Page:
7. The new site plus helps in bringing traffic to the older blogspot blog considering both share a common search engine.
8: All the old stories still reside on blogspot and I have no plans of moving them to WordPress through Blogger Importer – reason being Google Juice.
Should you have any questions or suggestion, please add them in the comments. Thanks.
Original post by Amit
Original post by GooglePR
I still construct out from citizens who get confused by solicitations in the mail. Here’s an example one:
At first glance, that semi-official looking letter seems to require bill payment for some sort of “annual website search engine listing.” But whether you read the fine print at the bottom, you’ll see:
that is not a bill. that is a solicitation. You are under no obligation to pay the amount stated above unless you accept that offer.
In other words, feel free to throw that letter in the trash. whether you want to submit a url to Google, there are at least a couple ways to do it, for free:
- Google offers a free “add url” form where you can submit your domain name.
- You can prepare a Sitemap (a list of urls for your site) and submit it for free as well. Start here. There’s a lot of other free, useful tools from Google there too.
When you get a letter like that in the mail, whether it’s about your web site or your domain name, read the fine print carefully.
Original post by Matt Cutts
BANGALORE, India — November 29, 2007 –AMD (NYSE: AMD), a leading global provider of innovative processing solutions in the computing, graphics and consumer electronics markets, today announced the opening of a new silicon design and platform research and development (R&D) facility in Bangalore.
Orginal post by Steve
I’ve taken the decision to get a new Mac!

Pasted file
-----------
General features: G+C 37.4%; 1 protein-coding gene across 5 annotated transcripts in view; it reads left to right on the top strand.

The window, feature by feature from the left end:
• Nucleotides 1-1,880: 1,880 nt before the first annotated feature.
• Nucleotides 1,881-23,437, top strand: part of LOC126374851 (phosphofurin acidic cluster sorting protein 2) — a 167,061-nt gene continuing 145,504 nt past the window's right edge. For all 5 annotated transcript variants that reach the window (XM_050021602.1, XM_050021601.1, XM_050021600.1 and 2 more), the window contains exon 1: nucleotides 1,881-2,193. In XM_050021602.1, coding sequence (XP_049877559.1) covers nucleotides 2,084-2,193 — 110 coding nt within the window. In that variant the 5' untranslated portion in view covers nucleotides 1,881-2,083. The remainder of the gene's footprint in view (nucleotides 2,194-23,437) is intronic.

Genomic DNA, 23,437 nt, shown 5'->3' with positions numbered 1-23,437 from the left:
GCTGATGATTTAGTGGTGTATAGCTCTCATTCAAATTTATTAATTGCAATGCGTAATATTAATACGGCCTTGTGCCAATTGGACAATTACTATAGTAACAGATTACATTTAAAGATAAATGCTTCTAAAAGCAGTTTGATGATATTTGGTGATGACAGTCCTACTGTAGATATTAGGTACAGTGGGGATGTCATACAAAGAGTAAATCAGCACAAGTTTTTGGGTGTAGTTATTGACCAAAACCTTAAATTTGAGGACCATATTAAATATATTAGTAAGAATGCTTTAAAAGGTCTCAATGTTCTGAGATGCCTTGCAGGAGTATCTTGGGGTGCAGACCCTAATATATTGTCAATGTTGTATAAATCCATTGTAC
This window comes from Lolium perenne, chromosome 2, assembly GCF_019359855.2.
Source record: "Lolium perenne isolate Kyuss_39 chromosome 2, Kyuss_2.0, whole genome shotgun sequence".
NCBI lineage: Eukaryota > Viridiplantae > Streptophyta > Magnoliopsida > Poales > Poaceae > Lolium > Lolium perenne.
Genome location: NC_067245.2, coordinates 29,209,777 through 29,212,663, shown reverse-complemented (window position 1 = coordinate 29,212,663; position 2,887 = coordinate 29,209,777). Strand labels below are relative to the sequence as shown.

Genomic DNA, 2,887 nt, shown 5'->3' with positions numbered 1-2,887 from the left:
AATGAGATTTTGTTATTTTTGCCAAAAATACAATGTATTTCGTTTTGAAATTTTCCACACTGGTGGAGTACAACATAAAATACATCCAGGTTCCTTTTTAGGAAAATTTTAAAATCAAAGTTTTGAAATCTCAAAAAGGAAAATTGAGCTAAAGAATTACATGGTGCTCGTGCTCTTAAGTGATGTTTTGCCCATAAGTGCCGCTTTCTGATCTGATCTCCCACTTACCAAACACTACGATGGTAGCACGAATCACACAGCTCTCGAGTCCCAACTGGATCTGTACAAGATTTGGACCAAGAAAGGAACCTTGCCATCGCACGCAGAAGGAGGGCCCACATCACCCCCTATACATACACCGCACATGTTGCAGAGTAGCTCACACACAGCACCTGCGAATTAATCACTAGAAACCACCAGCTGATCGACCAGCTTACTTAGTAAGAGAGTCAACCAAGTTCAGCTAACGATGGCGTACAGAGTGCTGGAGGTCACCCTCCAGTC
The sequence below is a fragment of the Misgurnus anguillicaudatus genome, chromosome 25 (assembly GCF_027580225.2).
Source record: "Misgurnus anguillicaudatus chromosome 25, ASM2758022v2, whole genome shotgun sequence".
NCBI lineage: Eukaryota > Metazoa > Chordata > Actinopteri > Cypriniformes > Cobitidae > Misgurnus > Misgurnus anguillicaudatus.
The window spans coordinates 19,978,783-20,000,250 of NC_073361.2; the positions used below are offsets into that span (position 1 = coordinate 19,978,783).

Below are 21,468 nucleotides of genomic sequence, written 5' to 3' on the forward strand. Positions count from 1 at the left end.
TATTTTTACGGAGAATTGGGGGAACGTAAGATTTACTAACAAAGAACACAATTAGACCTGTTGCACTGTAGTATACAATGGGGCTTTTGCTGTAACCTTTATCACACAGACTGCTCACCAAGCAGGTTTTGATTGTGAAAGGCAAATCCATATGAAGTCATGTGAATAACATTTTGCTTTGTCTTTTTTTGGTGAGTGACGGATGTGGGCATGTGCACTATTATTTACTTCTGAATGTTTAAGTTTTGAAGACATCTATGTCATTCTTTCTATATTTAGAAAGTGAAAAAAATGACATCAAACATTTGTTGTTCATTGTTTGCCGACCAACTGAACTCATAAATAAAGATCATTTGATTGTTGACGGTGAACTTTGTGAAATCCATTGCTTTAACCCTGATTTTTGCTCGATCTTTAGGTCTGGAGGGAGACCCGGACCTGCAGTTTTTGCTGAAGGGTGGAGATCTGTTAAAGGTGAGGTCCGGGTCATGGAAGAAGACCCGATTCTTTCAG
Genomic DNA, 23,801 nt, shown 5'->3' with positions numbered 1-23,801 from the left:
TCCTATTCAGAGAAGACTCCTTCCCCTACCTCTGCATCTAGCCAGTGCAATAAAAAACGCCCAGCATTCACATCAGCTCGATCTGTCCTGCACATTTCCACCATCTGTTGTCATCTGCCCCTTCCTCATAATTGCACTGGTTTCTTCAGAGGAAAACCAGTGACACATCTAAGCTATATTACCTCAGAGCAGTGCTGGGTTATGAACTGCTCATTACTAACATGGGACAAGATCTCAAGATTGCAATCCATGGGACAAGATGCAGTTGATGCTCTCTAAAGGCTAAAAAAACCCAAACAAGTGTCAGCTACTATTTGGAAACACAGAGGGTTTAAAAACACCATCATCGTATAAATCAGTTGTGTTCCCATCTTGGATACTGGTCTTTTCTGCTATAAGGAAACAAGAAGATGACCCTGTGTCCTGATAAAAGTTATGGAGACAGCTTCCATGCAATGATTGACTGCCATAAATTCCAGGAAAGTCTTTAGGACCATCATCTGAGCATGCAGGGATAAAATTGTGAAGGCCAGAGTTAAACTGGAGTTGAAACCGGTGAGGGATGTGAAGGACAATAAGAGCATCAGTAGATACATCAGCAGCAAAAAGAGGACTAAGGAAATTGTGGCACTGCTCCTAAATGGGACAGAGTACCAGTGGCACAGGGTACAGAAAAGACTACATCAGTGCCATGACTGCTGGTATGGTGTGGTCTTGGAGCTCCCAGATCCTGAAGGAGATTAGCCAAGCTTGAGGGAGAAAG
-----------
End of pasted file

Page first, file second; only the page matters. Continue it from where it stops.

With the amount of video editing I do (but more importantly, the amount of video encoding I do), I’ve reached the point where I need to seriously beef up my processor ability. So the obvious choice for me is the Mac Pro.
The only problem is that the current Mac Pro line is overdue for a revamp and I just know that whether I order one today, the new machines will be released tomorrow!
The latest news from Yahoo indicates that Xcode (Apples software developement tools) have been upgraded to support the Penryn processor. A certain sign of the imminent release of new Mac Pros.
So some questions…
Will the new Mac Pros be launched at Macworld 2008? – I’ve an inkling that Apple won’t wait for Macworld. As can be seen from last years Macworld, the January event is all about consumer products not pro level Macs. I think the new Mac pro will be launched before Xmas quietly and without fanfare, just like the last few revs of the MacBook and MacBook Pros.
Will they change the case design? – Probably not, but soon after again, I really don’t care! It’s going under the desk anyway and to be honest, the current aluminum industrial design is just fine.
So fingers crossed the new Mac Pros will be out any day now and the supply won’t be constrained by the availability of the new processors.
So what will be announced at Macworld….
Let the rumours start!
Original post by Don
Plaxo has always been about keeping you connected with the public you know â€“ across an ever-expanding range of tools and services. The goal is to let you have complete access to your address book and calendar everywhere you might need them.
Today, we get a little bit closer to that goal with the release of Plaxo for Windows Mobile. that is a lightweight client that automatically syncs your Windows Mobile Smartphone or PocketPC with your Plaxo address book and calendar — by the air. (You can sync in cradled mode too.)
This means that whether someone schedules a meeting for you in Outlook and your Outlook is synced with Plaxo, that meeting can automatically travel by the air to your phone. No cable needed. Added a new contact in Gmail or Yahoo? That contact will now effortlessly seem on your Windows Mobile phone. Without typing on those little keys.
Plaxo for Windows Mobile is a Premium sync endpoint, meaning that you’ll need to be a subscriber to Plaxo Premium to sync your Windows Mobile phone with the service. (Not a member? Try it free for 30 days.)
Orginal post by hong